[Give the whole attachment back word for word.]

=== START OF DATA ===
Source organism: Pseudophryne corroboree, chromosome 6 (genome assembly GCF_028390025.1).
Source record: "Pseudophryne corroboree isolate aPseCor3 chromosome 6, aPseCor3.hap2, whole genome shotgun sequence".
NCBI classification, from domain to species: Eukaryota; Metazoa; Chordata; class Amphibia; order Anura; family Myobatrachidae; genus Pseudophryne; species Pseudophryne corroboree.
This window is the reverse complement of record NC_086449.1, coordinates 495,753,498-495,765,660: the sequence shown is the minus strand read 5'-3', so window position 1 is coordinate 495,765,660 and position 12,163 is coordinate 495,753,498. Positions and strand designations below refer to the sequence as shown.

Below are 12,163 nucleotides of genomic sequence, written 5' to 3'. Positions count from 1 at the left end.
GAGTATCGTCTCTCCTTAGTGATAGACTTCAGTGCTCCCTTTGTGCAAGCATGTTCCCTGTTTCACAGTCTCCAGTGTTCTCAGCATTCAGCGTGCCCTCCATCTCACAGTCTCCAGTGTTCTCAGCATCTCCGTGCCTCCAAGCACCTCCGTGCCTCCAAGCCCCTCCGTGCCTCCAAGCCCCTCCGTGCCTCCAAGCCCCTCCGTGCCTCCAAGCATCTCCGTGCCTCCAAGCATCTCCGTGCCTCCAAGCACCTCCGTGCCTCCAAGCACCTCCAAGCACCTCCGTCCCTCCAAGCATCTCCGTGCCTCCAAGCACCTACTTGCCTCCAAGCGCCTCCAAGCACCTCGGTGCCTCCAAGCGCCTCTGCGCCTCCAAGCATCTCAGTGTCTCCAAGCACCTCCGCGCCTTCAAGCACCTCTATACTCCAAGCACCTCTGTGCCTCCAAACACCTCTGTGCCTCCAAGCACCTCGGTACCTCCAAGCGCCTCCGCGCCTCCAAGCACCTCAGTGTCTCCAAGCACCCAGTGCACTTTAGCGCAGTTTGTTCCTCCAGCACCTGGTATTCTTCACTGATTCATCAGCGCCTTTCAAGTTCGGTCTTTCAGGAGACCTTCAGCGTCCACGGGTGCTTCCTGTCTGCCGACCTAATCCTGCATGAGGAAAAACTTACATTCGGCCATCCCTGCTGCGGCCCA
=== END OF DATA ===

Source organism: Pseudophryne corroboree, chromosome 6 (genome assembly GCF_028390025.1).
Source record: "Pseudophryne corroboree isolate aPseCor3 chromosome 6, aPseCor3.hap2, whole genome shotgun sequence".
NCBI classification, from domain to species: Eukaryota; Metazoa; Chordata; class Amphibia; order Anura; family Myobatrachidae; genus Pseudophryne; species Pseudophryne corroboree.
This window is the reverse complement of record NC_086449.1, coordinates 495,753,498-495,765,660: the sequence shown is the minus strand read 5'-3', so window position 1 is coordinate 495,765,660 and position 12,163 is coordinate 495,753,498. Positions and strand designations below refer to the sequence as shown.

Below are 12,163 nucleotides of genomic sequence, written 5' to 3'. Positions count from 1 at the left end.
GAGTATCGTCTCTCCTTAGTGATAGACTTCAGTGCTCCCTTTGTGCAAGCATGTTCCCTGTTTCACAGTCTCCAGTGTTCTCAGCATTCAGCGTGCCCTCCATCTCACAGTCTCCAGTGTTCTCAGCATCTCCGTGCCTCCAAGCACCTCCGTGCCTCCAAGCCCCTCCGTGCCTCCAAGCCCCTCCGTGCCTCCAAGCCCCTCCGTGCCTCCAAGCATCTCCGTGCCTCCAAGCATCTCCGTGCCTCCAAGCACCTCCGTGCCTCCAAGCACCTCCAAGCACCTCCGTCCCTCCAAGCATCTCCGTGCCTCCAAGCACCTACTTGCCTCCAAGCGCCTCCAAGCACCTCGGTGCCTCCAAGCGCCTCTGCGCCTCCAAGCATCTCAGTGTCTCCAAGCACCTCCGCGCCTTCAAGCACCTCTATACTCCAAGCACCTCTGTGCCTCCAAACACCTCTGTGCCTCCAAGCACCTCGGTACCTCCAAGCGCCTCCGCGCCTCCAAGCACCTCAGTGTCTCCAAGCACCCAGTGCACTTTAGCGCAGTTTGTTCCTCCAGCACCTGGTATTCTTCACTGATTCATCAGCGCCTTTCAAGTTCGGTCTTTCAGGAGACCTTCAGCGTCCACGGGTGCTTCCTGTCTGCCGACCTAATCCTGCATGAGGAAAAACTTACATTCGGCCATCCCTGCTGCGGCCCA